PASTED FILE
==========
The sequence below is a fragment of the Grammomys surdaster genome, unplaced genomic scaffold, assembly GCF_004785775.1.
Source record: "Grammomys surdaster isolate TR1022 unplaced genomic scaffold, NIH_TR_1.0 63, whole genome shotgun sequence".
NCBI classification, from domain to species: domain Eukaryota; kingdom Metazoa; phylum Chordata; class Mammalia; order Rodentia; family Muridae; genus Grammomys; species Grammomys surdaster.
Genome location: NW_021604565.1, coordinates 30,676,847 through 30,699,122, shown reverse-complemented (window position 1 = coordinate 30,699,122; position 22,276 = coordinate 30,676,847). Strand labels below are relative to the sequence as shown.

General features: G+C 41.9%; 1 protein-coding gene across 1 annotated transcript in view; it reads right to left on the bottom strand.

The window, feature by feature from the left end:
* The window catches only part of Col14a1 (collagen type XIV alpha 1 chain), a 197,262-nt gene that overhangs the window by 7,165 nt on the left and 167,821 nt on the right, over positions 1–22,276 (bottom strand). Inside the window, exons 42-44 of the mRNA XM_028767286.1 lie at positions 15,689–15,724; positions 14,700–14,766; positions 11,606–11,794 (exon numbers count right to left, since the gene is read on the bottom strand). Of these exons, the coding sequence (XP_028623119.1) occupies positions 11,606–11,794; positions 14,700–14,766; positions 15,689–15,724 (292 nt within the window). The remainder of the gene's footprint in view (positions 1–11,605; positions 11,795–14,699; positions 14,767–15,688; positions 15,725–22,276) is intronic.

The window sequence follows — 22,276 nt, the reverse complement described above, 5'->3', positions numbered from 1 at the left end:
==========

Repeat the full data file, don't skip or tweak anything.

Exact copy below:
The sequence below is a fragment of the Grammomys surdaster genome, unplaced genomic scaffold, assembly GCF_004785775.1.
Source record: "Grammomys surdaster isolate TR1022 unplaced genomic scaffold, NIH_TR_1.0 63, whole genome shotgun sequence".
NCBI classification, from domain to species: domain Eukaryota; kingdom Metazoa; phylum Chordata; class Mammalia; order Rodentia; family Muridae; genus Grammomys; species Grammomys surdaster.
Genome location: NW_021604565.1, coordinates 30,676,847 through 30,699,122, shown reverse-complemented (window position 1 = coordinate 30,699,122; position 22,276 = coordinate 30,676,847). Strand labels below are relative to the sequence as shown.

General features: G+C 41.9%; 1 protein-coding gene across 1 annotated transcript in view; it reads right to left on the bottom strand.

The window, feature by feature from the left end:
* The window catches only part of Col14a1 (collagen type XIV alpha 1 chain), a 197,262-nt gene that overhangs the window by 7,165 nt on the left and 167,821 nt on the right, over positions 1–22,276 (bottom strand). Inside the window, exons 42-44 of the mRNA XM_028767286.1 lie at positions 15,689–15,724; positions 14,700–14,766; positions 11,606–11,794 (exon numbers count right to left, since the gene is read on the bottom strand). Of these exons, the coding sequence (XP_028623119.1) occupies positions 11,606–11,794; positions 14,700–14,766; positions 15,689–15,724 (292 nt within the window). The remainder of the gene's footprint in view (positions 1–11,605; positions 11,795–14,699; positions 14,767–15,688; positions 15,725–22,276) is intronic.

The window sequence follows — 22,276 nt, the reverse complement described above, 5'->3', positions numbered from 1 at the left end: